UNEA Blog

 

Saving water buffaloes from extinction

6 June 2014, By Simona Zeroska

The reality is that many species are at the edge of extinction and it is up to us to protect them. It has direct impacts not only on biodiversity, but also on green economy and sustainable consumption and production, which will be in the run up to the first session of the United Nations Environment Assembly (UNEA).

The water buffalo captured my attention, first because it is in my country, more precisely in the neighborhood of my town, and second because it is important in the process of biodiversity.

Only 50 years ago there were 30,000 Water Buffaloes in the Republic of Macedonia. Today, only a handful remain and these are only alive thanks mainly to the efforts of the people of Debreshte village. Debreshte is a small village near Prilep, located in Southern Macedonia. It is a place where time has stopped. In the past, almost all of the households were buffalo breeders, relying on the milk of the animals for their livelihoods. Down the years, however, they were gradually replaced by cows in many parts of the country and their number decreased.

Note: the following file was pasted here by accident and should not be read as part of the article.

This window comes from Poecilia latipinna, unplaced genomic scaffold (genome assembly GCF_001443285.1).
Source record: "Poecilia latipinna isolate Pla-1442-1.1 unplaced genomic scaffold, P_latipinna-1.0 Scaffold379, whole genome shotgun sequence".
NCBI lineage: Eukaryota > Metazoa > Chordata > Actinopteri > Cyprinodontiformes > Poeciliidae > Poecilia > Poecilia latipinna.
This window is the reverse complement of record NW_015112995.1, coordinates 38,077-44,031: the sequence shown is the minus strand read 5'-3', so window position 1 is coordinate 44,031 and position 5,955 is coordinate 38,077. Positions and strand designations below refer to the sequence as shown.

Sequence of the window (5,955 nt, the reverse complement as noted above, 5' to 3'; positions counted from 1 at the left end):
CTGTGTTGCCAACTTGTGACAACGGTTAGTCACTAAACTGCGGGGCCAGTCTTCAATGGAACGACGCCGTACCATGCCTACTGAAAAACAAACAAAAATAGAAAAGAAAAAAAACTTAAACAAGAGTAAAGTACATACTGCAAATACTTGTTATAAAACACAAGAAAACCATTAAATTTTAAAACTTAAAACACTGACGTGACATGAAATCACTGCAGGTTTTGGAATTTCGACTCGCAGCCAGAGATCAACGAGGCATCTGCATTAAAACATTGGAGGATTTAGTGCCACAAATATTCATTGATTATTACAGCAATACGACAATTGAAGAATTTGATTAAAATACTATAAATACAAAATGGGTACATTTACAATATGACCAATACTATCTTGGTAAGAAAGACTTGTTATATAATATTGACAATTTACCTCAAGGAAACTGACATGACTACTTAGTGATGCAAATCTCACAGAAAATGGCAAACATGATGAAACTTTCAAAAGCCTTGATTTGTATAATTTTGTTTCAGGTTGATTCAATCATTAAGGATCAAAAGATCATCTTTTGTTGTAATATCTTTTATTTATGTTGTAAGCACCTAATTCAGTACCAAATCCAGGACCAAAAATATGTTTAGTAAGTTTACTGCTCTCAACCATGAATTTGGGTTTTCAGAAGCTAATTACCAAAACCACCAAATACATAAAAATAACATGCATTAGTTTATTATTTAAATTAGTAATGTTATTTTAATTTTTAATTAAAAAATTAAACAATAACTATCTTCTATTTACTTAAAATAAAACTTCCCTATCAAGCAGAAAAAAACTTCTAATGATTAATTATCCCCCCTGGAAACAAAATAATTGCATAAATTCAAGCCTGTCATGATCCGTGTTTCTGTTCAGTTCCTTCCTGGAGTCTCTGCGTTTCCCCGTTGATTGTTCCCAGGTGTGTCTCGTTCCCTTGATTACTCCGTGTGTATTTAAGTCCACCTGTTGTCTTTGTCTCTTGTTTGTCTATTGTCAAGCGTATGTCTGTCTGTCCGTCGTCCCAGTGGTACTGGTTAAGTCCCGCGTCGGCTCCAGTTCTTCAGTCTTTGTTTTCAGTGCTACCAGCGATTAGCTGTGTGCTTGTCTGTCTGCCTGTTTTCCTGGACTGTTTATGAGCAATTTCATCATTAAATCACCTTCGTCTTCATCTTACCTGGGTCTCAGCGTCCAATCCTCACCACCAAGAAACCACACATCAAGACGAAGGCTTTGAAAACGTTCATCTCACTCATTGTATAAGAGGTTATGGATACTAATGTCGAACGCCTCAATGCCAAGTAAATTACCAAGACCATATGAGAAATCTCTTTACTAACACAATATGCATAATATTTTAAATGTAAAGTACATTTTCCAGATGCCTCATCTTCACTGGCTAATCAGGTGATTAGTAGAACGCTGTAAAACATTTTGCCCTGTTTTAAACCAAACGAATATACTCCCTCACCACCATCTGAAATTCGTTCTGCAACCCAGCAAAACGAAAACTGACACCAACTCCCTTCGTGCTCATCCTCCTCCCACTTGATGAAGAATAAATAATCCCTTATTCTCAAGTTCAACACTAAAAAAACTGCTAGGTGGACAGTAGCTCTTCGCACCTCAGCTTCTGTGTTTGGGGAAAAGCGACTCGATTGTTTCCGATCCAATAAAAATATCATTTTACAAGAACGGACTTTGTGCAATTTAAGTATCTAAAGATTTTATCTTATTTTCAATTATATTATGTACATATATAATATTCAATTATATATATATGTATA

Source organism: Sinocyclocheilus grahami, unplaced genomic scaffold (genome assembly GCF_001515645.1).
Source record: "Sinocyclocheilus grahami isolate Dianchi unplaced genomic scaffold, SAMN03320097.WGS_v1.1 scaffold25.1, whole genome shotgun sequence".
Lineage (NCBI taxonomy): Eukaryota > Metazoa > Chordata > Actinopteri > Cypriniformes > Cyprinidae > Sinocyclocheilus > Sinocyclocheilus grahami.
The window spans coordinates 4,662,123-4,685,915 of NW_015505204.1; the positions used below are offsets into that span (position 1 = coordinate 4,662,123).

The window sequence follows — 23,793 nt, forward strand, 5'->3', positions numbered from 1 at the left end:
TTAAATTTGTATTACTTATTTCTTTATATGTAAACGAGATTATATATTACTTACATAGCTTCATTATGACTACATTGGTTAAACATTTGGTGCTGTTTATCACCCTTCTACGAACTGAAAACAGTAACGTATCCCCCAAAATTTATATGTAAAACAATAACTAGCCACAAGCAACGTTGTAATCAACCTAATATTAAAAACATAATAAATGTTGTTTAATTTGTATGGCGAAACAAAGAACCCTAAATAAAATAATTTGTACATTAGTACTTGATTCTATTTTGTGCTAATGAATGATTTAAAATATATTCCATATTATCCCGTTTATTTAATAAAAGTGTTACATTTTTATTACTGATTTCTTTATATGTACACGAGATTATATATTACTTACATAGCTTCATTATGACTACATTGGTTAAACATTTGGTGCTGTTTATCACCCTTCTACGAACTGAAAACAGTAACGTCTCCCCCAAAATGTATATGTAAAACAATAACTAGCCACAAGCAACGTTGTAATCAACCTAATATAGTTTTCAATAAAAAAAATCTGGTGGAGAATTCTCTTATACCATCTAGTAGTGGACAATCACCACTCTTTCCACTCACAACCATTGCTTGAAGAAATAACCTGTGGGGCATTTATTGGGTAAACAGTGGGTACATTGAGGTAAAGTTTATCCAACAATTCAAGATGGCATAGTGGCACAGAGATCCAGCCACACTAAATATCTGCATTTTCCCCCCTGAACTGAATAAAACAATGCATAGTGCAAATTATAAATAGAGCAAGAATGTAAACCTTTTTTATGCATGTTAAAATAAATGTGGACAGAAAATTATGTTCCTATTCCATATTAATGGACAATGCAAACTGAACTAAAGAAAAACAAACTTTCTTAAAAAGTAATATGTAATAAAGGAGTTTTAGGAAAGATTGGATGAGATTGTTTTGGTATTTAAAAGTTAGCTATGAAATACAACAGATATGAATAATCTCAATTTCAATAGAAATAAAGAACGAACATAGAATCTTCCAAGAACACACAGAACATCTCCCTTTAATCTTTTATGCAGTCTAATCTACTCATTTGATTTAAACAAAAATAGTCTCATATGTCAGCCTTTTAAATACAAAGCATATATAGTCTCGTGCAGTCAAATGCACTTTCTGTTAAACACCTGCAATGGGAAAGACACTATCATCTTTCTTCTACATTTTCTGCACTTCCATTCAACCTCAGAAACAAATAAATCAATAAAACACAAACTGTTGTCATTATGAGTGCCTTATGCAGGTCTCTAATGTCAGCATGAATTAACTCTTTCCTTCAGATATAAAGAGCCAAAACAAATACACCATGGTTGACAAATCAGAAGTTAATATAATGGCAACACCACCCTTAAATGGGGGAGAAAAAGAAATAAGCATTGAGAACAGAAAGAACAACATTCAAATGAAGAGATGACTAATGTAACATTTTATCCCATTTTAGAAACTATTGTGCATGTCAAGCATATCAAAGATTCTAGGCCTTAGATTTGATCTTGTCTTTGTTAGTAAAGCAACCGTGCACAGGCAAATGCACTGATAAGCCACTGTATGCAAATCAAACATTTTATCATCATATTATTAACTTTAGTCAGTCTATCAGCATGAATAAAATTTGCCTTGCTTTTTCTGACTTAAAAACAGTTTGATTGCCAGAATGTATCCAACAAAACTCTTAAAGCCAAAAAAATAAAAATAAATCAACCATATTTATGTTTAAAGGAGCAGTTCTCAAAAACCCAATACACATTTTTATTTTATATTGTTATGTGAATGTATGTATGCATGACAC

We discovered that the 13 female buffaloes living in our village, kept by one farmer, were pretty much the last in the country. With no male to mate with, these buffalo had not given birth in over three years, and so their milk production had halted. Without the milk, there is no point for breeders to keep the animals, meaning they were destined to be killed for meat.

In order to help in the process of saving the last species of water buffaloes in Macedonia, a male buffalo was donated to the breeder. After his arrival, all of the females were impregnated, their milk production was regenerated and therefore the breeder’s motivation to keep the animals.

Many people are aware of how close we came to losing this buffalo in Macedonia. The breeders now have their livelihoods, the tradition of producing cheese is saved, and more importantly the breeders self-respect is back. It is crucial for self-sufficiency and long-term sustainability.

comments powered by Disqus